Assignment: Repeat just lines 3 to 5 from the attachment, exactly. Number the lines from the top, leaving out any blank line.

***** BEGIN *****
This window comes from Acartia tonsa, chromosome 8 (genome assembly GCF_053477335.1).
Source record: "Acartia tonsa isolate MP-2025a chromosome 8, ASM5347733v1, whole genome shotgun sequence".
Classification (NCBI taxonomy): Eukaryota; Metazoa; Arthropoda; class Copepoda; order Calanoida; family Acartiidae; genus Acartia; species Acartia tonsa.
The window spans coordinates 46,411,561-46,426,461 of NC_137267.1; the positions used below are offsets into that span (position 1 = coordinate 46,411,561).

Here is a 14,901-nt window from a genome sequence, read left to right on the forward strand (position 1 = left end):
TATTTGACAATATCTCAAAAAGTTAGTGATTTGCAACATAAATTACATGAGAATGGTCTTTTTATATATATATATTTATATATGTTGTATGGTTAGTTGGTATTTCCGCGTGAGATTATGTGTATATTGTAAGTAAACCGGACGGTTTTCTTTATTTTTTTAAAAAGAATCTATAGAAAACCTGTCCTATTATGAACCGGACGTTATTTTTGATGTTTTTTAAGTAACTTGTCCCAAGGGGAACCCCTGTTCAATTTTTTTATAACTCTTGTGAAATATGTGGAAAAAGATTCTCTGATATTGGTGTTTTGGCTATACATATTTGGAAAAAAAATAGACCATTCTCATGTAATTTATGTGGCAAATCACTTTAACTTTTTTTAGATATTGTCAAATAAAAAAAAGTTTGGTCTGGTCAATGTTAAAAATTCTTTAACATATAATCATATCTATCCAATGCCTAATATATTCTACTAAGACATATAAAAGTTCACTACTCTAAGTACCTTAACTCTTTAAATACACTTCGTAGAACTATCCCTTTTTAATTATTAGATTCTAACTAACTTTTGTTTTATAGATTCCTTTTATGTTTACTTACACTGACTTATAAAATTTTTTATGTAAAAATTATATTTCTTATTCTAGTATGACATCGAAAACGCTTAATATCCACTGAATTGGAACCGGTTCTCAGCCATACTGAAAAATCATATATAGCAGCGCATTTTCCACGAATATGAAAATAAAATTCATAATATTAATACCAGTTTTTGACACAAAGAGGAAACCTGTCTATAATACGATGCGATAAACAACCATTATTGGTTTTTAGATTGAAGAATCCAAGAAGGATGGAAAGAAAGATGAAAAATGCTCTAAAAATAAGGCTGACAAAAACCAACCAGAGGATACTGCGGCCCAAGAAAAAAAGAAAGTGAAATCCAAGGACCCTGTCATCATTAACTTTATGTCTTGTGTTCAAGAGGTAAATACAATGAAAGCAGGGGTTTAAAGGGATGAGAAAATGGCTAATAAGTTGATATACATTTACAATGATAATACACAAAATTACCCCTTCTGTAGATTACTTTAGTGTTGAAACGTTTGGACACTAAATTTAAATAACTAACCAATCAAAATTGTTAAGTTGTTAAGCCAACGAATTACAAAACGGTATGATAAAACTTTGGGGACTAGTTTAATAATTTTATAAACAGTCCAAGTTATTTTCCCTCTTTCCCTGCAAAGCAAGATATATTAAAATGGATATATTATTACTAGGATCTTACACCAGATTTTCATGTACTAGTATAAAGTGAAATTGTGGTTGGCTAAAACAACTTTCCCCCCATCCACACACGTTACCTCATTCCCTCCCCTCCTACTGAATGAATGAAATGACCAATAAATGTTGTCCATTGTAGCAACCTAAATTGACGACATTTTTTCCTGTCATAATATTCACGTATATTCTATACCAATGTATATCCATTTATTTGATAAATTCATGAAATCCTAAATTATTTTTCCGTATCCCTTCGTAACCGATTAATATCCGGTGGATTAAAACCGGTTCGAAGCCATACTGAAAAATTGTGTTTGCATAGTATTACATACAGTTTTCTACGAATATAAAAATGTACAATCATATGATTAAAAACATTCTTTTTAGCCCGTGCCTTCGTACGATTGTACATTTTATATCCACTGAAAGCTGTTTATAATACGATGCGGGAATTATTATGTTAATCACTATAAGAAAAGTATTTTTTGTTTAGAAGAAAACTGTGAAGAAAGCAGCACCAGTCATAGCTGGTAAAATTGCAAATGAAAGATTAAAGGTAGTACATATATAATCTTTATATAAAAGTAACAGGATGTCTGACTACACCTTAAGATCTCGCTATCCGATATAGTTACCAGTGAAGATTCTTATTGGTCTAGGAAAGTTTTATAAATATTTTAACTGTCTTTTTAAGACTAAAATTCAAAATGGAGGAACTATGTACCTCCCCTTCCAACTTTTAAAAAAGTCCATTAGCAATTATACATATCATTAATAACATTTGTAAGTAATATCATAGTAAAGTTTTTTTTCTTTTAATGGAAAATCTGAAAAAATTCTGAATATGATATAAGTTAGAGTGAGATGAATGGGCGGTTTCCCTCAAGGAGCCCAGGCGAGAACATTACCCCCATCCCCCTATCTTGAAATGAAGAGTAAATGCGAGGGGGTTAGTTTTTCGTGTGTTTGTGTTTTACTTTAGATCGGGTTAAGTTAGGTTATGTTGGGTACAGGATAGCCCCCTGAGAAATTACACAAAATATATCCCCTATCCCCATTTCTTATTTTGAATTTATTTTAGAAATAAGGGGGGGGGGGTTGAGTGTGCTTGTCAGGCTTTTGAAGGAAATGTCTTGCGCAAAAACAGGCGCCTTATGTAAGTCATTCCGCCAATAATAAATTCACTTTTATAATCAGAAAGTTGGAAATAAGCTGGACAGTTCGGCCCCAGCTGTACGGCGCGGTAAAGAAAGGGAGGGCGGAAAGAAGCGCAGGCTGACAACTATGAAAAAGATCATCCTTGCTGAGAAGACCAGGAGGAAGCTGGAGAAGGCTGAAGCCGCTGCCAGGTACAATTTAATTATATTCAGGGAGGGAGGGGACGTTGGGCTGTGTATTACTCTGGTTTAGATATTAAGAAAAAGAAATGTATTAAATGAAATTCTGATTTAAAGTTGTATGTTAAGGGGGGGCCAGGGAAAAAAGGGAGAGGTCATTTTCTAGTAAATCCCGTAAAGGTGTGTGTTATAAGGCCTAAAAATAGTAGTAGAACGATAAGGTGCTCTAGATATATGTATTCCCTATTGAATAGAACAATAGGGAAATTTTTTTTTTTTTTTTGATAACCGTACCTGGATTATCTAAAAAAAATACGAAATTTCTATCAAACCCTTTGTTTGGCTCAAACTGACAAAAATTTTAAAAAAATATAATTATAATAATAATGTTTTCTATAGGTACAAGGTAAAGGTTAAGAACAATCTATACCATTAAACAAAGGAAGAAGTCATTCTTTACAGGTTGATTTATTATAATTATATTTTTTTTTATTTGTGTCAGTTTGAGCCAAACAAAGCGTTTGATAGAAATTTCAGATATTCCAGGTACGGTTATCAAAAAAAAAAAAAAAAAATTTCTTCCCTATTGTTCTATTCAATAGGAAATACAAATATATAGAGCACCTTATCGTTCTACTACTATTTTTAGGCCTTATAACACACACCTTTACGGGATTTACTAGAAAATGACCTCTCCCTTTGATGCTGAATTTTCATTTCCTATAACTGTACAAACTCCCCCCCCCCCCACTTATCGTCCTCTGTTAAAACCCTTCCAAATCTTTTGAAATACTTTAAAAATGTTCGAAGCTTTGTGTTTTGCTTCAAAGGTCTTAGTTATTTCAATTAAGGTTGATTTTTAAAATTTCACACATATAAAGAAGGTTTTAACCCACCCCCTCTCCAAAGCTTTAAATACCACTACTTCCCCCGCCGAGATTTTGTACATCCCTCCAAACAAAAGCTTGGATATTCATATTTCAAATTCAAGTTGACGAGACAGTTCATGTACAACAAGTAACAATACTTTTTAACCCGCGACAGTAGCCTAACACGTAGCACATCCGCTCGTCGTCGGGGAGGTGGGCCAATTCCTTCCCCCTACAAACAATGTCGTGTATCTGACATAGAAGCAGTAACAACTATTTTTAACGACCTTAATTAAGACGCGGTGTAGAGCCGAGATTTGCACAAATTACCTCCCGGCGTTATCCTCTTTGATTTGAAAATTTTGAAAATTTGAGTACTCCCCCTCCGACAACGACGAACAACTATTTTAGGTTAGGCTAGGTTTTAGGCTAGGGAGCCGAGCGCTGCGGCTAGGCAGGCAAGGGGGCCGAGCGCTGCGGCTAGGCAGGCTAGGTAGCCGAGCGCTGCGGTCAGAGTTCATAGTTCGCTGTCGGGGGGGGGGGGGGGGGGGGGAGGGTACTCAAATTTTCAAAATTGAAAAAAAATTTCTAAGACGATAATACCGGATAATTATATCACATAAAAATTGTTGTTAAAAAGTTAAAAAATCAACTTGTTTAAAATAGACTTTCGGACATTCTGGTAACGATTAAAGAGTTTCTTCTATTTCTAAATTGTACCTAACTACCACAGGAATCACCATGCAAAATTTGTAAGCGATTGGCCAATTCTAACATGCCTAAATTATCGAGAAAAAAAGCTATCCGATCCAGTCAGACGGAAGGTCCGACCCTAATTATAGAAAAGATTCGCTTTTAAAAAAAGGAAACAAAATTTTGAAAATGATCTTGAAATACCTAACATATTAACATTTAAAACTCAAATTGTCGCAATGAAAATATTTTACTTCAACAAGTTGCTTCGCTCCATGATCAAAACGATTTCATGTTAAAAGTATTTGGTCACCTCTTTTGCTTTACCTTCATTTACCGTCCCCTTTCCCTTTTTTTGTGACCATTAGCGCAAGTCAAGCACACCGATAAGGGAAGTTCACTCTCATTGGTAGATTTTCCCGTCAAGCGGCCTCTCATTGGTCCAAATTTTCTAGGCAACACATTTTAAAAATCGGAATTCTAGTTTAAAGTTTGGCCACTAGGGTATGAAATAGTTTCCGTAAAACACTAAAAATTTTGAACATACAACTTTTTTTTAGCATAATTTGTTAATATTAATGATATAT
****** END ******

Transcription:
Classification (NCBI taxonomy): Eukaryota; Metazoa; Arthropoda; class Copepoda; order Calanoida; family Acartiidae; genus Acartia; species Acartia tonsa.
The window spans coordinates 46,411,561-46,426,461 of NC_137267.1; the positions used below are offsets into that span (position 1 = coordinate 46,411,561).

Here is a 14,901-nt window from a genome sequence, read left to right on the forward strand (position 1 = left end):